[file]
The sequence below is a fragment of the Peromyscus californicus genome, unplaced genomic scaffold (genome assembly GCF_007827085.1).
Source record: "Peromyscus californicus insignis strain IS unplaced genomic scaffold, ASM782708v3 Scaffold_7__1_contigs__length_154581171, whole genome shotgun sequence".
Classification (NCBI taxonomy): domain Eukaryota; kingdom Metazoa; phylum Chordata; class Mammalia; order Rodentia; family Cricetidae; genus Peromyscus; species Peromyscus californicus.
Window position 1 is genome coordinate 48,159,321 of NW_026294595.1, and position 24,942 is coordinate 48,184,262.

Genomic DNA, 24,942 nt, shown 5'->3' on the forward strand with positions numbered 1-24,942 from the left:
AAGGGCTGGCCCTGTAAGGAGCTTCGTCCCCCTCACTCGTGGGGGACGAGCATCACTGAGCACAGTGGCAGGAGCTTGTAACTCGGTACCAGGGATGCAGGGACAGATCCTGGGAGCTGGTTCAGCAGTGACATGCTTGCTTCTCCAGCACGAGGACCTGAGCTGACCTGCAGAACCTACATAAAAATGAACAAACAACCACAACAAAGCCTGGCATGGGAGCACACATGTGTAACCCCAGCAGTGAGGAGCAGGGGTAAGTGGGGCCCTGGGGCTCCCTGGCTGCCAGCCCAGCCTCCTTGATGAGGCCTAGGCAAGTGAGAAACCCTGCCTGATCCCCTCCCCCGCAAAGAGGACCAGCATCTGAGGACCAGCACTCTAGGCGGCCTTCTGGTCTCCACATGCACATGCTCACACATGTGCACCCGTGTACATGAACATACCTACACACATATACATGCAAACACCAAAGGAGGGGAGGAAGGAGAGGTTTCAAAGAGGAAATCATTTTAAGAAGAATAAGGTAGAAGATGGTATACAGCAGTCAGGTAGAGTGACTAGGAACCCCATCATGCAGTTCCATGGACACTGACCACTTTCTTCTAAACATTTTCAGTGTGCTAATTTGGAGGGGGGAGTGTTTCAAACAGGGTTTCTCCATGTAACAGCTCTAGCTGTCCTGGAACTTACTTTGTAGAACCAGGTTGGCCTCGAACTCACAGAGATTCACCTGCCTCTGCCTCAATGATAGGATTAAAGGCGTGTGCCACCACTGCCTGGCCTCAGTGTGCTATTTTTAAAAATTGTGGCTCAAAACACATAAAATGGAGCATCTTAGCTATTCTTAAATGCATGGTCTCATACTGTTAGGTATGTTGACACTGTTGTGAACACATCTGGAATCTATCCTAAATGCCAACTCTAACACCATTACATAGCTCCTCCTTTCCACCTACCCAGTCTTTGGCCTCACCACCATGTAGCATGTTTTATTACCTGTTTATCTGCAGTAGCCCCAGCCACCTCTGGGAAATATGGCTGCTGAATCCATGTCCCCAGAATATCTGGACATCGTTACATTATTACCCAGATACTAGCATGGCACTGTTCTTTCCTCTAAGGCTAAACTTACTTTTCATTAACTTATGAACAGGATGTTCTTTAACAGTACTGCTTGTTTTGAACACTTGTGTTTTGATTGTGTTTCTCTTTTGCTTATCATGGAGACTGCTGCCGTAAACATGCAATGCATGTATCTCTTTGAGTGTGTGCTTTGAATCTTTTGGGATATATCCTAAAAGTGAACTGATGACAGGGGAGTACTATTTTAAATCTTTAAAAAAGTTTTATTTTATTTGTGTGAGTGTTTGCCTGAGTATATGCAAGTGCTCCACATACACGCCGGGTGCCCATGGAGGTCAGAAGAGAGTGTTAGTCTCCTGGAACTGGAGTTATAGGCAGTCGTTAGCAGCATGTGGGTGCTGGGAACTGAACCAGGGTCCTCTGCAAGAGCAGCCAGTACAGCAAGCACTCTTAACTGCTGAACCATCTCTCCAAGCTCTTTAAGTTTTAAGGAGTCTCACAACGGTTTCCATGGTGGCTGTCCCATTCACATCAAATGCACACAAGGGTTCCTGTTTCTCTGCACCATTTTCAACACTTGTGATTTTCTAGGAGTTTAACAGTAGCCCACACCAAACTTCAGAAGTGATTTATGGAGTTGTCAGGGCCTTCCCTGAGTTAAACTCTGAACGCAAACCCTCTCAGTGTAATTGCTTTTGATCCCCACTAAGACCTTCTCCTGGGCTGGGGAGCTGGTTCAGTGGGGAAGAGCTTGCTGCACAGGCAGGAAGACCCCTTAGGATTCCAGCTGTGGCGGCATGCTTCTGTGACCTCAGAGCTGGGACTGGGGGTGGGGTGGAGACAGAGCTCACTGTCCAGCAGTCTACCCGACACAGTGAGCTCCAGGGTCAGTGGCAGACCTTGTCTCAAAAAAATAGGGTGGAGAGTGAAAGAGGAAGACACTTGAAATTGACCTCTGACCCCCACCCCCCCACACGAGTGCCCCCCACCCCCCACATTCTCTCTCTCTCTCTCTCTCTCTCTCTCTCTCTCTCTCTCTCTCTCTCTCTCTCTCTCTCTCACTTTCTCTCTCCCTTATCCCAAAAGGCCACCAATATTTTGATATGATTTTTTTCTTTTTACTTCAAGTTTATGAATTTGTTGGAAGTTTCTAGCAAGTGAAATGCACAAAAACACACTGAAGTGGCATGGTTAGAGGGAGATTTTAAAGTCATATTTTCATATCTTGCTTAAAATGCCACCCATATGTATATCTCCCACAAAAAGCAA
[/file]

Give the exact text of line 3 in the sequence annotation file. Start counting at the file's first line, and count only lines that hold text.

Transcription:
Classification (NCBI taxonomy): domain Eukaryota; kingdom Metazoa; phylum Chordata; class Mammalia; order Rodentia; family Cricetidae; genus Peromyscus; species Peromyscus californicus.